Manny clutched his chest. He could barely breathe. He looked confused, like a small child who has just broken his favorite toy.
As he fell to the ground, so slowly this could only be a dream, the asphalt below twisted and seemed to open up to swallow him.
Tuesday, April 16, 2013
I sit on the stairs of
a brownstone ( in New York I like to think )
on a day of comic book weather,
reading from a copy of Ginsberg's poems,
finishing a last line that says,
"Then I closed my eyes and went
I move from the stairs to a bed
that sits in the front flower garden,
and lie down.
The sun flicks off behind
Then I close my eyes and go
First published in 1984 in Earthwise
Monday, March 4, 2013
Monday, February 11, 2013
I'm sharing a great marketing site, Author Marketing Club. It's a great way to promote your Amazon KDP free days. The also have a listing for applications to other promotion sites.
I'm going to be using Author Marketing Club to promote the Freaky Jules series.
|Coming Spring 2013|
Thursday, November 29, 2012
“I may be a lot of things,” I said, pacing the floor of my kitchen, highly agitated, “but I am not A DOG CATCHER!”
I felt a tirade coming on, and considering how weird my life was, I thought I was entitled to an occasional violent outbreak. It was understandable—at least, to me. Still I always did my best to fight back the anger, which, at times, became quite a battle. Sometimes I won, and sometimes I lost. Right now I felt the hot red haze in my head starting to fade; it turned into something blue, something solid and shot through with cool reason.
“Look,” I said, calmer, but still pacing the floor. “I’m just not a dog person, all right. How could I be? I barely relate to human beings. Dogs?—to me, they’re just smelly, drooling things. They’re big furry cockroaches. So, really, I don’t think I would be much help with your problem. You understand, right?”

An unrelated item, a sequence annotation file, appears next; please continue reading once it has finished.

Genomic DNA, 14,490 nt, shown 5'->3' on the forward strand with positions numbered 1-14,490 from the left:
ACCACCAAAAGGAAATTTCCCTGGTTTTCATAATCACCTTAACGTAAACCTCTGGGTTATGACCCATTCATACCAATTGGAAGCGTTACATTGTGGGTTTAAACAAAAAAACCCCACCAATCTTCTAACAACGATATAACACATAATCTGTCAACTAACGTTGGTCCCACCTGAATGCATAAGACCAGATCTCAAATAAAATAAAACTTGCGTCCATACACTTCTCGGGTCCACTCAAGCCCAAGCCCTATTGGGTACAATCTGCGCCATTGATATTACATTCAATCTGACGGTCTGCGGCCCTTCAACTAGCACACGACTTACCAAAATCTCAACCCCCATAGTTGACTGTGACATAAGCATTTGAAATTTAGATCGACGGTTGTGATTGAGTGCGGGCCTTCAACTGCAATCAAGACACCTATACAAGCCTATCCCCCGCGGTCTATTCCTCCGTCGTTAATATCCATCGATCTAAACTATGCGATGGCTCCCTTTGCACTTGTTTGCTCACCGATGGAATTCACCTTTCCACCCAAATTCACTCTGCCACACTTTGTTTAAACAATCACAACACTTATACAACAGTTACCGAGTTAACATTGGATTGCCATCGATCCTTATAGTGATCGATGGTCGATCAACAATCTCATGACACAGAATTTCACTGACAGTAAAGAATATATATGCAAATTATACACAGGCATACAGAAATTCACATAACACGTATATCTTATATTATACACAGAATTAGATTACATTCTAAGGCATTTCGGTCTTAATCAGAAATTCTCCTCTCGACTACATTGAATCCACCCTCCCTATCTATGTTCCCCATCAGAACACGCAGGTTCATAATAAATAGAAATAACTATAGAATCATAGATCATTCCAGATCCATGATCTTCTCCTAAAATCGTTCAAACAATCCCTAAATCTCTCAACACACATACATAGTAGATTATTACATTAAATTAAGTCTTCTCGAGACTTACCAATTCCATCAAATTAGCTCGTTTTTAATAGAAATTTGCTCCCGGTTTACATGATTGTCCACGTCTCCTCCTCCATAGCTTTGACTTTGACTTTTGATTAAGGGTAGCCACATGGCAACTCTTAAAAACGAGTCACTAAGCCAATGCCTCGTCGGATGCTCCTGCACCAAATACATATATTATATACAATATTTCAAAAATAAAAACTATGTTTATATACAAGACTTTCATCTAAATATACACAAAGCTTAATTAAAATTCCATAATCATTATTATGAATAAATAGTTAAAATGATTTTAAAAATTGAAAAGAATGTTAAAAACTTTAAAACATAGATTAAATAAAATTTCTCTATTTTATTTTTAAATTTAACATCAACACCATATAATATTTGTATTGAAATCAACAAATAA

“But you promised,” Jerry insisted.
“Really, take a good look at me. Do I look like a person whose promises are any good?”
“You said you would,” he said. He actually sounded like a whining five-year-old, as though I had guaranteed him cotton candy and a ride on the Ferris wheel, and now I was reneging.
I stopped pacing, and sighed heavily. This was absurd, but this was my life. It was a sunny August day. Little kids were outside running through sprinklers, or playing t-ball, or chasing butterflies. Kids my age were at the beach or water parks, or in the cool basements of their homes making out with boyfriends while their parents were at work. All I wanted to do was eat breakfast, go back up to my room, pull shut the curtains, and enjoy the gloom. For me this passed as entertainment—this was the best I could do. But I couldn’t even do that, because I was having an argument with a ghost.
I looked down at Jerry. He was sitting at the kitchen table. He appeared to have his elbows on the tabletop, and rested his chin in his cupped hands. He still wore the CPD uniform in which he died. The bullet hole in his forehead still seemed to pour out blood, which curved round his eye and ran down side of his face like a gruesome little river. He looked extremely distraught, not because part of his brain was scrambled with blood and hair and oozing from the back of his head, not because he was dead, but because of a dog. It just didn’t make any sense to me.